Things homeschooling Moms don’t say (but wish they could!)


One of the comments I hear a lot from non-homeschoolers is “I couldn’t homeschool. I don’t have the patience.”

This is one comment that actually makes me really cross. I took a look at the definition of patience.

The bearing of provocation,annoyance, misfortune, or pain, without complaint, loss of temper, irritation, or the like..

I suppose it is good that the  implication is that I am some kind of homeschool supermom that can tolerate or accept things more than the average Mom. It is possibly a compliment (although the way they say it usually makes me think they believe I am on tranquilizers!).

I think what makes me cross is the assumption that spending all day with my children must involve ‘provocation,annoyance, misfortune, or pain’. If that was true then I probably wouldn’t want to do it either. Is that what people really think spending time with their children is like?

Ok, ok! I know sometimes it isn’t always easy to spend time with kids. That sometimes patience IS involved. For the whole family. But I have learnt that patience is a choice. It is something that you choose to do – or not do. Something that gets better with practice.

I was pretty impatient when I started homeschooling. Things bugged me! But part of homeschooling is that the whole family has to learn to get along together.  I realized that I was going to have to give my kids some slack. Trying to control everything just made me stressy and unhappy.

So I consciously  made an effort to be more patient – and an amazing thing happened. As I changed and relaxed, the things that were causing me to be impatient disappeared. The children co-operated more. There were less arguments and stand-offs. My attitude  had a wonderful impact on my children that meant my patience was tested less and less. And really, what better example could I set my children than to see me trying to improve my character and be a nicer person.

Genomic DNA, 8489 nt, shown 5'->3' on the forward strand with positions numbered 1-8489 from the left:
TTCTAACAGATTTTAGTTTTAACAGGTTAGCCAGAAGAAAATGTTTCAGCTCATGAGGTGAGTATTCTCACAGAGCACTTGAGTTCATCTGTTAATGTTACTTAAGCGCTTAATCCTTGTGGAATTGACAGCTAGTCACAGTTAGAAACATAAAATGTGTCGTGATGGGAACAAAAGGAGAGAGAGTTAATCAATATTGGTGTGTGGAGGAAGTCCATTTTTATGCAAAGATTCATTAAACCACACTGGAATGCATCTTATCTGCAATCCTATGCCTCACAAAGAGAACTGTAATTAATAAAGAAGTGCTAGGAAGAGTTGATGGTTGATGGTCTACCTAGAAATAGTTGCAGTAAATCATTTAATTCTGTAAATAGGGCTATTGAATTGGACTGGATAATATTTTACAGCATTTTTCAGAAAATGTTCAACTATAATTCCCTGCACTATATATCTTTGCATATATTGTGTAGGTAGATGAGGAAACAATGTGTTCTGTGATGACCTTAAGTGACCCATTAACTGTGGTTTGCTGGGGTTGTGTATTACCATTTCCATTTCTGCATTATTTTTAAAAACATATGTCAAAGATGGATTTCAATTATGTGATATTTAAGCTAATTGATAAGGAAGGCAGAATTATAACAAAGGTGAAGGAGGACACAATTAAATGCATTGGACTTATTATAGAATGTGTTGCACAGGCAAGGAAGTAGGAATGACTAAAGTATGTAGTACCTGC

If you are finding patience (or the lack of it!!) a problem in your homeschooling, then here are a few tips I picked up from my fabulously calm and relaxed friend –

  • Give 10 minute warnings. Don’t just surprise your child with a ‘come on, let’s go’. It usually leads to temper tantrums! Give them a warning that in 10 minutes you are going to have to go shopping/clear up/put them to bed. It gives them time to withdraw from whatever is holding their attention so you can smoothly move to the next thing.
  • Ask yourself if it really matters. Does it really matter if you don’t get to the park for another 5 minutes? Does it really matter if your child won’t wear her coat. Then – try to let go of at least one situation a day where the answer is no. If it really doesn’t matter that much then allow yourself to be a bit more flexible.
  • Be more playful. One thing I found useful when my daughter asked for something impossible was to say “Hey, I wish you could have another ice cream too. If I had a magic wand I would wish one for you right now instead of us having to wait until we go to the store to buy some. What would you wish for?”
When you choose to be patient – your children will give you less cause to need it.  Don’t you agree?





Homeschooling Patience — 4 Comments

  1. I LOVE that you address this. I am really not the most patient person in the world, I have to work at it usually. It helps when you can put yourself in the child’s shoes … My 7 year old has a lot of problems with math and I always have as well, it just takes me longer than I think it should, with that in mind when she gets frustrated instead of getting frustrated with her I tell her that we both just have to work on it and we’re in it together. My 10yo son has ADHD and that can be really trying but after asking him what his definition of ADHD was we came up with a way to help everyone relax a little (definition was “something something high definition” lol) now we just tell him to turn down his high definition and everyone giggles a bit and relaxes!

  2. Pingback: Learning patience through homeschooling…Me! Not them. | Colorado Home Educator's Eclectic Resource